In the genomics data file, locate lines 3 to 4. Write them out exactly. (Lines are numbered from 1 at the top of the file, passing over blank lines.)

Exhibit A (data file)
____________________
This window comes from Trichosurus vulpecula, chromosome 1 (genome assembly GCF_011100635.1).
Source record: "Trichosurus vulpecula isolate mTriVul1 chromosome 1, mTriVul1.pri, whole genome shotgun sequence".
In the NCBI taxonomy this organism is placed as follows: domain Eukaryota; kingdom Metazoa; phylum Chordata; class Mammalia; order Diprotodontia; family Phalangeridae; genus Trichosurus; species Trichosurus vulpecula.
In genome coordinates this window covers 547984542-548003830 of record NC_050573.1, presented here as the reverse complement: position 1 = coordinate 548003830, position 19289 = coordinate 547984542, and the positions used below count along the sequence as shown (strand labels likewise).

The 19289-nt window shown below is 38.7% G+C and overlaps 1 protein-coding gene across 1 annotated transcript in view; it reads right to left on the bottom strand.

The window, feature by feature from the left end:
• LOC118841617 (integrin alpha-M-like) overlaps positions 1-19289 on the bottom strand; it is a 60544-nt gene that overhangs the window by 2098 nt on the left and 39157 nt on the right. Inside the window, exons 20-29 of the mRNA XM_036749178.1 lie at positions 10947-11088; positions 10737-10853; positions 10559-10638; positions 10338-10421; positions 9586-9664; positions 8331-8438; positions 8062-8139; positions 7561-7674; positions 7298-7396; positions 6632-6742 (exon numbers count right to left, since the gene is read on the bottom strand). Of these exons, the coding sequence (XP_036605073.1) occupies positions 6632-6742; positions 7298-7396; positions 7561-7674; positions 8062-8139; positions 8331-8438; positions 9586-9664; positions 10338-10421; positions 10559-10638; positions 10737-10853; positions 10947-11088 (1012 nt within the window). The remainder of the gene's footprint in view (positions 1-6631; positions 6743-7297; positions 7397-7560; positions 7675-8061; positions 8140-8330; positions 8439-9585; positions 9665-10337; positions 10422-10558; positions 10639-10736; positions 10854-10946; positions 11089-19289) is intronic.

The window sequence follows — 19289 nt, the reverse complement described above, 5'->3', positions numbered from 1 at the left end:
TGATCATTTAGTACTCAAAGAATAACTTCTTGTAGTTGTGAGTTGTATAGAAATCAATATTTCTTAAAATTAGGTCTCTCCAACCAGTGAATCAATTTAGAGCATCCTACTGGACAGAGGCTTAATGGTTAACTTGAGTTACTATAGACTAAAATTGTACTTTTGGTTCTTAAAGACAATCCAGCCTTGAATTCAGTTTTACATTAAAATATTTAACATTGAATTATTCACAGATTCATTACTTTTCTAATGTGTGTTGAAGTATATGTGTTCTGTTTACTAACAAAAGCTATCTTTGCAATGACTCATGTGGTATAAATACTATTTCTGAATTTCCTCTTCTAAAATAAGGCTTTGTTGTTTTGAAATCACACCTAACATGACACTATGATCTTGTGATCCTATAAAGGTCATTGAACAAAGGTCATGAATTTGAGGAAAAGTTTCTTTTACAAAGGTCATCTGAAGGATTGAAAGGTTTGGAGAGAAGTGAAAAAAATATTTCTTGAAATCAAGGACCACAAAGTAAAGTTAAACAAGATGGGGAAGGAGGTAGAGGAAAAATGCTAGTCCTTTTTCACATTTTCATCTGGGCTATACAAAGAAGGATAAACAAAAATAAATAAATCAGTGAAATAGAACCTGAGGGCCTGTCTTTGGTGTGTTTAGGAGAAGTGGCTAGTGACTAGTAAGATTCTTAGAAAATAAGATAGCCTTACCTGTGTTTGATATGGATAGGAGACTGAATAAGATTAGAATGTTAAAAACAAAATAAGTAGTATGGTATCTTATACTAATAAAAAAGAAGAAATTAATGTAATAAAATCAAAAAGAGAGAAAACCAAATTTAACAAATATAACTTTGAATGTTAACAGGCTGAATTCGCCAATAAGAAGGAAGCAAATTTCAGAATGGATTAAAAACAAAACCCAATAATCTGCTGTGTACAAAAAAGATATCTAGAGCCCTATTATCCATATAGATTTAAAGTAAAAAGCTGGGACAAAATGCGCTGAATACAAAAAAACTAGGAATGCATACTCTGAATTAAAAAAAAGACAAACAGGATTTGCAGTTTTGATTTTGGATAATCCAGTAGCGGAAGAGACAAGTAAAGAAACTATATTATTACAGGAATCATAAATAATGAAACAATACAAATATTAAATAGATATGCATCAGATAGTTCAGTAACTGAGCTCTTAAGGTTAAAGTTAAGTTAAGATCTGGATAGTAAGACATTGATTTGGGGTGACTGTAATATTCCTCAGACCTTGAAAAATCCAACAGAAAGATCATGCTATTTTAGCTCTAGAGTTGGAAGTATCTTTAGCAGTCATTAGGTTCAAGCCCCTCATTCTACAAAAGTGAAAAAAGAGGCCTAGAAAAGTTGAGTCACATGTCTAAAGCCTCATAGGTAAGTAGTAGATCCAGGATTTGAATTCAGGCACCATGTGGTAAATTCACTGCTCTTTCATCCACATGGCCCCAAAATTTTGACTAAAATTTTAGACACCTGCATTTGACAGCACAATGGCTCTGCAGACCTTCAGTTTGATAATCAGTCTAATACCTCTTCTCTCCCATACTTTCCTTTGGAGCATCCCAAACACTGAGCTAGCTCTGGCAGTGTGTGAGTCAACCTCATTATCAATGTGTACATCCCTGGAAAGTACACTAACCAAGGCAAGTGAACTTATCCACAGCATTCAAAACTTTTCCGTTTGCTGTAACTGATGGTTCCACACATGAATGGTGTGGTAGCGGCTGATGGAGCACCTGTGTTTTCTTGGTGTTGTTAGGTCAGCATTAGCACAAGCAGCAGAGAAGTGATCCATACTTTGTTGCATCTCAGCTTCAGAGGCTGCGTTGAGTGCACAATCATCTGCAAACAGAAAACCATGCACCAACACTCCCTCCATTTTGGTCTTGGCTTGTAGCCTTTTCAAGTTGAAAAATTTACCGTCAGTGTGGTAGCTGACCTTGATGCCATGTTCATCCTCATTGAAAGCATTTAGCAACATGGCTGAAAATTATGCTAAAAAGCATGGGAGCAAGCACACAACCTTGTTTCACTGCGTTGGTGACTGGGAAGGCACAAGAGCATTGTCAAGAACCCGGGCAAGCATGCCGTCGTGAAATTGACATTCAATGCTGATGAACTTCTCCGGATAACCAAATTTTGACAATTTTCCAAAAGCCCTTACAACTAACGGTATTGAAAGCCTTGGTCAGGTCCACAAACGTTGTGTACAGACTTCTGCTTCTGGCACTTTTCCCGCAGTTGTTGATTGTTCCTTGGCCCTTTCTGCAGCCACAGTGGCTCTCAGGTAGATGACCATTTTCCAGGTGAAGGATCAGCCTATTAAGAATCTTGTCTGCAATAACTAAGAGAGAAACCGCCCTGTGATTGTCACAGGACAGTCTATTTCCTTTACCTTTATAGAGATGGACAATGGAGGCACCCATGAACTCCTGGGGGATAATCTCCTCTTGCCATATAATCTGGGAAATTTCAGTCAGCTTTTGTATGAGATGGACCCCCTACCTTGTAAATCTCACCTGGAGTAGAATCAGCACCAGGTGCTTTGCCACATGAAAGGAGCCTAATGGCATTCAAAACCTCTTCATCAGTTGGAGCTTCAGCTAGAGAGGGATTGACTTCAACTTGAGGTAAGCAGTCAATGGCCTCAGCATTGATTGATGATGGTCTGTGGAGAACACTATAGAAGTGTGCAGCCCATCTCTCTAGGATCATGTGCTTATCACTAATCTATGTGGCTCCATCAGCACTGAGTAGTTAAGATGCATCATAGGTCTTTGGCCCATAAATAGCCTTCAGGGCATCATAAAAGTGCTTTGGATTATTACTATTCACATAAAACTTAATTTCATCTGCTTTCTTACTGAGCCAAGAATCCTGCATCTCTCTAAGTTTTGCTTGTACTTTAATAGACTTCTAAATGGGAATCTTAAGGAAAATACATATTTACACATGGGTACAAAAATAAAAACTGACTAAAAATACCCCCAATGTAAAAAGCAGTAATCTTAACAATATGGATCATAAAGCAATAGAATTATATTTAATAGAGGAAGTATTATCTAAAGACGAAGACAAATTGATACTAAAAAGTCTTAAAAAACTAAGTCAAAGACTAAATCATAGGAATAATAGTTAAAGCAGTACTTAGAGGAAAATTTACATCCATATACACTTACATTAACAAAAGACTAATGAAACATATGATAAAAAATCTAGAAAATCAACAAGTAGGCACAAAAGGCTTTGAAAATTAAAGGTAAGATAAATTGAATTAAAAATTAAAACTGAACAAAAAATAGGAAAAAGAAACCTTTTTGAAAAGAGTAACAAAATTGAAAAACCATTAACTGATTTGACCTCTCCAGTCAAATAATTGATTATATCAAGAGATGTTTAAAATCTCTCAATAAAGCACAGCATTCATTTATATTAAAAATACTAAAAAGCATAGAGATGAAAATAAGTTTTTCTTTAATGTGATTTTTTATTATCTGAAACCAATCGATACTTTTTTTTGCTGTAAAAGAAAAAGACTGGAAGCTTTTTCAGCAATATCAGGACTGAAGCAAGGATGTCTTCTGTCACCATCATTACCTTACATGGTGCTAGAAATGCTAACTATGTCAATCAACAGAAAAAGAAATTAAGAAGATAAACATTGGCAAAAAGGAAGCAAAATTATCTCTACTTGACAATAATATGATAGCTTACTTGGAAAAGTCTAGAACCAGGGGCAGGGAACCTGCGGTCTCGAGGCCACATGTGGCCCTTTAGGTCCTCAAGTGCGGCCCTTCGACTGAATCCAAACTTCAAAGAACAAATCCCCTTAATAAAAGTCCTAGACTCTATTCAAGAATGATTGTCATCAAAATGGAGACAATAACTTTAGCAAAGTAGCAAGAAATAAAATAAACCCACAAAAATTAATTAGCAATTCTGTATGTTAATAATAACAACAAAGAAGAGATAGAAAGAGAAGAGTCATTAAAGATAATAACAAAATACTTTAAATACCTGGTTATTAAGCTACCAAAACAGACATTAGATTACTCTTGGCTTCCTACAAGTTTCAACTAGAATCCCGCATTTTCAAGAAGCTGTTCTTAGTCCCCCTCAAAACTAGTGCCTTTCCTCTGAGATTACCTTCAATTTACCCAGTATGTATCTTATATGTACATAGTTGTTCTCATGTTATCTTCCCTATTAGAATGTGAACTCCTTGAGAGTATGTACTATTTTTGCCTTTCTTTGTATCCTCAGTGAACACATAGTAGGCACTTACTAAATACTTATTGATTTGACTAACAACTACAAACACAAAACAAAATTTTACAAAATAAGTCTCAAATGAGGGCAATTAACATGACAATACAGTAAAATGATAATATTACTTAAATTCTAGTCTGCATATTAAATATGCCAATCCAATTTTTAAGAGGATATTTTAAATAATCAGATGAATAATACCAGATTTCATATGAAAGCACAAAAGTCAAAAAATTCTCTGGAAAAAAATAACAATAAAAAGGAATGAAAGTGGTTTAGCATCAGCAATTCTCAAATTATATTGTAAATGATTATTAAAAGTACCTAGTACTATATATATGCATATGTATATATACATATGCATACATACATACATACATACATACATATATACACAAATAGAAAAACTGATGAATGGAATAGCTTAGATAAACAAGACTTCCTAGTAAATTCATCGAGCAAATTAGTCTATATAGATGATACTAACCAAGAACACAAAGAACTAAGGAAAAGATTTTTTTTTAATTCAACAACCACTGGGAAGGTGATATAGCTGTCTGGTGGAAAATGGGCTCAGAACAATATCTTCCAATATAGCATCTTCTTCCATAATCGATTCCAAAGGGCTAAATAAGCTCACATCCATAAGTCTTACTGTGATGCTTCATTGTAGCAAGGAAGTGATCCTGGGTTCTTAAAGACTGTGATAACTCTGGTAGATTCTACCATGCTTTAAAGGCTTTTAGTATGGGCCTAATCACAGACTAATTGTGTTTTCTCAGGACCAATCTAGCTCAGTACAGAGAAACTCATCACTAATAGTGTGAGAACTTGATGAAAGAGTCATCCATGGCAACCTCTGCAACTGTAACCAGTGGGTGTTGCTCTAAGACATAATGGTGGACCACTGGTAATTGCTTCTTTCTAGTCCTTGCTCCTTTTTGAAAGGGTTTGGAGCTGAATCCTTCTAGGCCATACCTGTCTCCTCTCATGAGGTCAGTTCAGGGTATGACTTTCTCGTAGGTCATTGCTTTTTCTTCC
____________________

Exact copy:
In the NCBI taxonomy this organism is placed as follows: domain Eukaryota; kingdom Metazoa; phylum Chordata; class Mammalia; order Diprotodontia; family Phalangeridae; genus Trichosurus; species Trichosurus vulpecula.
In genome coordinates this window covers 547984542-548003830 of record NC_050573.1, presented here as the reverse complement: position 1 = coordinate 548003830, position 19289 = coordinate 547984542, and the positions used below count along the sequence as shown (strand labels likewise).